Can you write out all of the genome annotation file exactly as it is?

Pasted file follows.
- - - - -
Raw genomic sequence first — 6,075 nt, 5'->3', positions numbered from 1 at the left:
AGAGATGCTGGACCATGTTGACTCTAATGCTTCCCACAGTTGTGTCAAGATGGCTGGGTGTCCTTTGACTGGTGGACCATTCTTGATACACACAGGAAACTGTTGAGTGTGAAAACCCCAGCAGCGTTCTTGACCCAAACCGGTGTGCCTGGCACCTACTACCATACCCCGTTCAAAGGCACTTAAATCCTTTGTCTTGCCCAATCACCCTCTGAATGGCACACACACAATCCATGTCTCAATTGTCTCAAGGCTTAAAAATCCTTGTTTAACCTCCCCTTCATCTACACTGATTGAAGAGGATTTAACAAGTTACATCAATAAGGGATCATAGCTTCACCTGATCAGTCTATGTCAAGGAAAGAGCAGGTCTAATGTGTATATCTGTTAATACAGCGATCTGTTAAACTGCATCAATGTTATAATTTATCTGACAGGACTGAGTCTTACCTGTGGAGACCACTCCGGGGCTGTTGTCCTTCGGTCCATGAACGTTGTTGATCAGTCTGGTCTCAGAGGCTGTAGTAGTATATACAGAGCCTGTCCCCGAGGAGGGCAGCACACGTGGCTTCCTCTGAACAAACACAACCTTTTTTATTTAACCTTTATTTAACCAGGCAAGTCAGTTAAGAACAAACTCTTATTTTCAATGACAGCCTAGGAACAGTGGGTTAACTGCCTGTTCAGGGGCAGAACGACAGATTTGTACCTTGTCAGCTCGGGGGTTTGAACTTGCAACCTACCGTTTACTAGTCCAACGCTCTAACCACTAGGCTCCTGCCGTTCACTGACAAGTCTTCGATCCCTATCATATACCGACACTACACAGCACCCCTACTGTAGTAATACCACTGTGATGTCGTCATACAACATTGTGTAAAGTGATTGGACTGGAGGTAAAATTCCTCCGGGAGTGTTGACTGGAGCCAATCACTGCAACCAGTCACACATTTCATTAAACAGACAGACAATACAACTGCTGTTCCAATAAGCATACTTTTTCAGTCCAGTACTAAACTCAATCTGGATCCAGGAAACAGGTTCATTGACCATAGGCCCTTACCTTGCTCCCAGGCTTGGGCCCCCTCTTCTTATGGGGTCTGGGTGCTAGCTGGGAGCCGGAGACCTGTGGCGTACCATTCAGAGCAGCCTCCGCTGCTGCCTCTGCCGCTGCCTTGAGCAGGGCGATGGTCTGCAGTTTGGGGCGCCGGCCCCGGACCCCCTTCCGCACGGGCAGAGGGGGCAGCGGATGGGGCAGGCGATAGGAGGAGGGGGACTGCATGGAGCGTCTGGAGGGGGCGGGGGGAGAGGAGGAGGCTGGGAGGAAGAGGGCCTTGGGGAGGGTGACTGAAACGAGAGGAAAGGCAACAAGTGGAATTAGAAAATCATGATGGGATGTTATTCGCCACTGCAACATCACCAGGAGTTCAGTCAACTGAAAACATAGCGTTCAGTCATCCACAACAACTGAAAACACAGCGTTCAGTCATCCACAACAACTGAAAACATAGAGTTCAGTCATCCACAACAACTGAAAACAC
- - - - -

Raw genomic sequence first — 6,075 nt, 5'->3', positions numbered from 1 at the left:
AGAGATGCTGGACCATGTTGACTCTAATGCTTCCCACAGTTGTGTCAAGATGGCTGGGTGTCCTTTGACTGGTGGACCATTCTTGATACACACAGGAAACTGTTGAGTGTGAAAACCCCAGCAGCGTTCTTGACCCAAACCGGTGTGCCTGGCACCTACTACCATACCCCGTTCAAAGGCACTTAAATCCTTTGTCTTGCCCAATCACCCTCTGAATGGCACACACACAATCCATGTCTCAATTGTCTCAAGGCTTAAAAATCCTTGTTTAACCTCCCCTTCATCTACACTGATTGAAGAGGATTTAACAAGTTACATCAATAAGGGATCATAGCTTCACCTGATCAGTCTATGTCAAGGAAAGAGCAGGTCTAATGTGTATATCTGTTAATACAGCGATCTGTTAAACTGCATCAATGTTATAATTTATCTGACAGGACTGAGTCTTACCTGTGGAGACCACTCCGGGGCTGTTGTCCTTCGGTCCATGAACGTTGTTGATCAGTCTGGTCTCAGAGGCTGTAGTAGTATATACAGAGCCTGTCCCCGAGGAGGGCAGCACACGTGGCTTCCTCTGAACAAACACAACCTTTTTTATTTAACCTTTATTTAACCAGGCAAGTCAGTTAAGAACAAACTCTTATTTTCAATGACAGCCTAGGAACAGTGGGTTAACTGCCTGTTCAGGGGCAGAACGACAGATTTGTACCTTGTCAGCTCGGGGGTTTGAACTTGCAACCTACCGTTTACTAGTCCAACGCTCTAACCACTAGGCTCCTGCCGTTCACTGACAAGTCTTCGATCCCTATCATATACCGACACTACACAGCACCCCTACTGTAGTAATACCACTGTGATGTCGTCATACAACATTGTGTAAAGTGATTGGACTGGAGGTAAAATTCCTCCGGGAGTGTTGACTGGAGCCAATCACTGCAACCAGTCACACATTTCATTAAACAGACAGACAATACAACTGCTGTTCCAATAAGCATACTTTTTCAGTCCAGTACTAAACTCAATCTGGATCCAGGAAACAGGTTCATTGACCATAGGCCCTTACCTTGCTCCCAGGCTTGGGCCCCCTCTTCTTATGGGGTCTGGGTGCTAGCTGGGAGCCGGAGACCTGTGGCGTACCATTCAGAGCAGCCTCCGCTGCTGCCTCTGCCGCTGCCTTGAGCAGGGCGATGGTCTGCAGTTTGGGGCGCCGGCCCCGGACCCCCTTCCGCACGGGCAGAGGGGGCAGCGGATGGGGCAGGCGATAGGAGGAGGGGGACTGCATGGAGCGTCTGGAGGGGGCGGGGGGAGAGGAGGAGGCTGGGAGGAAGAGGGCCTTGGGGAGGGTGACTGAAACGAGAGGAAAGGCAACAAGTGGAATTAGAAAATCATGATGGGATGTTATTCGCCACTGCAACATCACCAGGAGTTCAGTCAACTGAAAACATAGCGTTCAGTCATCCACAACAACTGAAAACACAGCGTTCAGTCATCCACAACAACTGAAAACATAGAGTTCAGTCATCCACAACAACTGAAAACAC